Defendant's restriction does not satisfy these requirements. First, it is not "narrowly tailored." The only content-neutral interest proffered by defendant in support of its restriction is that "protests by groups of the size here involved . . . during crowded periods obstruct passage by patrons of the Marketplace." Leaving aside the question of whether this is a "significant" governmental interest, defendant's policy of arresting demonstrators is not narrowly tailored to this end. There is no suggestion that defendant attempted to reduce the bulk of the demonstration by, for example, requesting that the group break up into smaller segments and spread out through other parts of the area in order to remove obstructions to the patrons' access. Nor did defendant suggest that plaintiffs could resume their demonstration during a less-crowded period. Instead, defendant simply gave plaintiffs the choice of either leaving, or being arrested.

Second, defendant's restriction is not entirely content-neutral. While defendant does offer as a justification for the restriction the removal of obstructions to passage, it also stresses the harmful effects of the particular message of plaintiffs' protest. [**28] Specifically, defendant argues that "picketing targeted at specific Marketplace lessees injures their business." Presumably, then, if plaintiffs were protesting with regard to some other issue unrelated to the businesses in the Marketplace, defendant would see less reason to remove them from the premises. Defendant's justification for the restriction is thus, at least in part, tied directly to the content of the protest and, therefore, is not content-neutral. n28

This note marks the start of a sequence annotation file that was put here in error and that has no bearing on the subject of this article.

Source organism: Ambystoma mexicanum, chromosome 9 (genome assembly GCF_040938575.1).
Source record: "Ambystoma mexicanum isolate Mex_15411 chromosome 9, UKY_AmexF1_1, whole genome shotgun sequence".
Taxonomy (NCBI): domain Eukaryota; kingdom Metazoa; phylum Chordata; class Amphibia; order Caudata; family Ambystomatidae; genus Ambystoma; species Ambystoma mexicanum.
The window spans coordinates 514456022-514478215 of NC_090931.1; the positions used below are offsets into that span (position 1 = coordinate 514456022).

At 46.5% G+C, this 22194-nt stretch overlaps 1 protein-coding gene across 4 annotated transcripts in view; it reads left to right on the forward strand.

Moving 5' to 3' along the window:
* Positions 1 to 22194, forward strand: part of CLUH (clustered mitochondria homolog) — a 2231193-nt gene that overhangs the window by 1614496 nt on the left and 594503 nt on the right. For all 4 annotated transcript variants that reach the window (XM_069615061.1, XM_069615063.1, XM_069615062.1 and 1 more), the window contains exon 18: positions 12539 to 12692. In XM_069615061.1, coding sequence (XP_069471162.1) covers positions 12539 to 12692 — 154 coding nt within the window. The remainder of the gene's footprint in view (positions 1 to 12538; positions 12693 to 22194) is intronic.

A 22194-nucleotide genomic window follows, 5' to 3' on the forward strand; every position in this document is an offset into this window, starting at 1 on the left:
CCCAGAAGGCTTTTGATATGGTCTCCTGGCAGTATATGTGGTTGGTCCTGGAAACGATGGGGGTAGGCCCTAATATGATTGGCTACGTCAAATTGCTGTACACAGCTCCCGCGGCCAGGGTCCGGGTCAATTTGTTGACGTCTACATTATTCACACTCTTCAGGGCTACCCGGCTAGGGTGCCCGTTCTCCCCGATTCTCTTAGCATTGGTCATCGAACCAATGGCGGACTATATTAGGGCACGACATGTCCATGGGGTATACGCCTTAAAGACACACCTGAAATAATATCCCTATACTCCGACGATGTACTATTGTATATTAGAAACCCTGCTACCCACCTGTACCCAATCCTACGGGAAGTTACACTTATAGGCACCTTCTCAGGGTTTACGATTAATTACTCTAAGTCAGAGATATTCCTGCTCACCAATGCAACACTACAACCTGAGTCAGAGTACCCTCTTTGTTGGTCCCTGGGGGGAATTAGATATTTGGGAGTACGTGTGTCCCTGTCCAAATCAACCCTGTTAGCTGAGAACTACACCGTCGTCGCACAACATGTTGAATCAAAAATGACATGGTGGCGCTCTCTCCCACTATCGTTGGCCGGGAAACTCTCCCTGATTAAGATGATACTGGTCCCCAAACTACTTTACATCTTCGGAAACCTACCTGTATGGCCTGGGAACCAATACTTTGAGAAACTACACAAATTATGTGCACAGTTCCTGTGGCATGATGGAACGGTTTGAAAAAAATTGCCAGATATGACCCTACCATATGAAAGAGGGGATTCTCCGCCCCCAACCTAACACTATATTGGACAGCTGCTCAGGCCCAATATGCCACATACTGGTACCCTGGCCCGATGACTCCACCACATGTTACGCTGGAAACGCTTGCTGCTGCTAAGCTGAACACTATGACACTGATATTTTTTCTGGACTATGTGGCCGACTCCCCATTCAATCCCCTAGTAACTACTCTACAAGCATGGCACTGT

n28 Because the restriction is not content-neutral, it must, in order to be valid, be "necessary to serve a compelling state interest and . . . narrowly drawn to achieve that end." Perry, 460 U.S. at 37. The shielding of veal-serving restaurants from the commercial effects of protestors' speech, however, cannot be considered a "compelling state interest."


Although restrictions in a nonpublic forum need only be reasonable to be valid, see United States v. Kokinda, 497 U.S. 720, 111 L. Ed. 2d 571, 110 S. Ct. 3115, 58 U.S.L.W. 5013, 5015 (1990), the Marketplace is more than a nonpublic [**29] forum. As was stated above, a nonpublic forum is one which "is not by tradition or designation a forum for public communication. . . ." Perry, 460 U.S. at 46, 103 S. Ct. at 955. Here, however, the Marketplace has both traditional and designated characteristics of a public forum.